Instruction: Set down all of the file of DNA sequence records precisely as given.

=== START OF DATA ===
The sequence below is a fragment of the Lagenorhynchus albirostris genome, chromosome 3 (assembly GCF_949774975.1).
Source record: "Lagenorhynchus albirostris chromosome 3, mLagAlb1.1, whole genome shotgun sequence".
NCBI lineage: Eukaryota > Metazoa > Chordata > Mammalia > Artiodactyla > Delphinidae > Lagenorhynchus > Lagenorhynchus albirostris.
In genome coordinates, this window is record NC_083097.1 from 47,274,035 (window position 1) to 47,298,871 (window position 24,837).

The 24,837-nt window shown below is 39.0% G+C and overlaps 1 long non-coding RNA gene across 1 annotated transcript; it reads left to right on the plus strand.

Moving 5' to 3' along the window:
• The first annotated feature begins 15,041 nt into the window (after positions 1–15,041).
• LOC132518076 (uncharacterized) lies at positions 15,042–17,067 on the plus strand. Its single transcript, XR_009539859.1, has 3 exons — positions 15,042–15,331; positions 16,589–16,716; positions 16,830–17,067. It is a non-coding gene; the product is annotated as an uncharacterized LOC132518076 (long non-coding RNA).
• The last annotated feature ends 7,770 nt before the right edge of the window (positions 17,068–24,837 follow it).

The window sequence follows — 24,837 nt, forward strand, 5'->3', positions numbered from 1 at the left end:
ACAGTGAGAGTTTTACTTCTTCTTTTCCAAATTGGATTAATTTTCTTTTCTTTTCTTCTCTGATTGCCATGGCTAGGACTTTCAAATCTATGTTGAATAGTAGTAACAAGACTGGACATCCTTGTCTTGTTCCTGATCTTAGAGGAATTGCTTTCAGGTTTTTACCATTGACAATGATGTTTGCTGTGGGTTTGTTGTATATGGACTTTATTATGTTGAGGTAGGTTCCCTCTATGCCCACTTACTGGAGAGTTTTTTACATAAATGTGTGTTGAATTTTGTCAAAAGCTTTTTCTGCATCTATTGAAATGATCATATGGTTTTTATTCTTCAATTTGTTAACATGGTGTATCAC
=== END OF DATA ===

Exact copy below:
The sequence below is a fragment of the Lagenorhynchus albirostris genome, chromosome 3 (assembly GCF_949774975.1).
Source record: "Lagenorhynchus albirostris chromosome 3, mLagAlb1.1, whole genome shotgun sequence".
NCBI lineage: Eukaryota > Metazoa > Chordata > Mammalia > Artiodactyla > Delphinidae > Lagenorhynchus > Lagenorhynchus albirostris.
In genome coordinates, this window is record NC_083097.1 from 47,274,035 (window position 1) to 47,298,871 (window position 24,837).

The 24,837-nt window shown below is 39.0% G+C and overlaps 1 long non-coding RNA gene across 1 annotated transcript; it reads left to right on the plus strand.

Moving 5' to 3' along the window:
• The first annotated feature begins 15,041 nt into the window (after positions 1–15,041).
• LOC132518076 (uncharacterized) lies at positions 15,042–17,067 on the plus strand. Its single transcript, XR_009539859.1, has 3 exons — positions 15,042–15,331; positions 16,589–16,716; positions 16,830–17,067. It is a non-coding gene; the product is annotated as an uncharacterized LOC132518076 (long non-coding RNA).
• The last annotated feature ends 7,770 nt before the right edge of the window (positions 17,068–24,837 follow it).

The window sequence follows — 24,837 nt, forward strand, 5'->3', positions numbered from 1 at the left end:
ACAGTGAGAGTTTTACTTCTTCTTTTCCAAATTGGATTAATTTTCTTTTCTTTTCTTCTCTGATTGCCATGGCTAGGACTTTCAAATCTATGTTGAATAGTAGTAACAAGACTGGACATCCTTGTCTTGTTCCTGATCTTAGAGGAATTGCTTTCAGGTTTTTACCATTGACAATGATGTTTGCTGTGGGTTTGTTGTATATGGACTTTATTATGTTGAGGTAGGTTCCCTCTATGCCCACTTACTGGAGAGTTTTTTACATAAATGTGTGTTGAATTTTGTCAAAAGCTTTTTCTGCATCTATTGAAATGATCATATGGTTTTTATTCTTCAATTTGTTAACATGGTGTATCAC